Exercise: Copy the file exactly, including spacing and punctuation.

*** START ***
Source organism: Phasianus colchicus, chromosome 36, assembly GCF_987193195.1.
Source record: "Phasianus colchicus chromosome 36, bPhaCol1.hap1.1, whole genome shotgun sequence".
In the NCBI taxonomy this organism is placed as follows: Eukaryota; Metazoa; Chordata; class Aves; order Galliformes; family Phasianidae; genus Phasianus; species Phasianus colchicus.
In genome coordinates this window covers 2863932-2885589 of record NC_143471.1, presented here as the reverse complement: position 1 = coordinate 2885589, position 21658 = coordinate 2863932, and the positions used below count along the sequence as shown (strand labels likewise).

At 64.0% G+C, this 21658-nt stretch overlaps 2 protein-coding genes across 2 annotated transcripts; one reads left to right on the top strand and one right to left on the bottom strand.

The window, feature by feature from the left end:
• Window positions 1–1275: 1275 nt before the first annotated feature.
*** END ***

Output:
Source organism: Phasianus colchicus, chromosome 36, assembly GCF_987193195.1.
Source record: "Phasianus colchicus chromosome 36, bPhaCol1.hap1.1, whole genome shotgun sequence".
In the NCBI taxonomy this organism is placed as follows: Eukaryota; Metazoa; Chordata; class Aves; order Galliformes; family Phasianidae; genus Phasianus; species Phasianus colchicus.
In genome coordinates this window covers 2863932-2885589 of record NC_143471.1, presented here as the reverse complement: position 1 = coordinate 2885589, position 21658 = coordinate 2863932, and the positions used below count along the sequence as shown (strand labels likewise).

At 64.0% G+C, this 21658-nt stretch overlaps 2 protein-coding genes across 2 annotated transcripts; one reads left to right on the top strand and one right to left on the bottom strand.

The window, feature by feature from the left end:
• Window positions 1–1275: 1275 nt before the first annotated feature.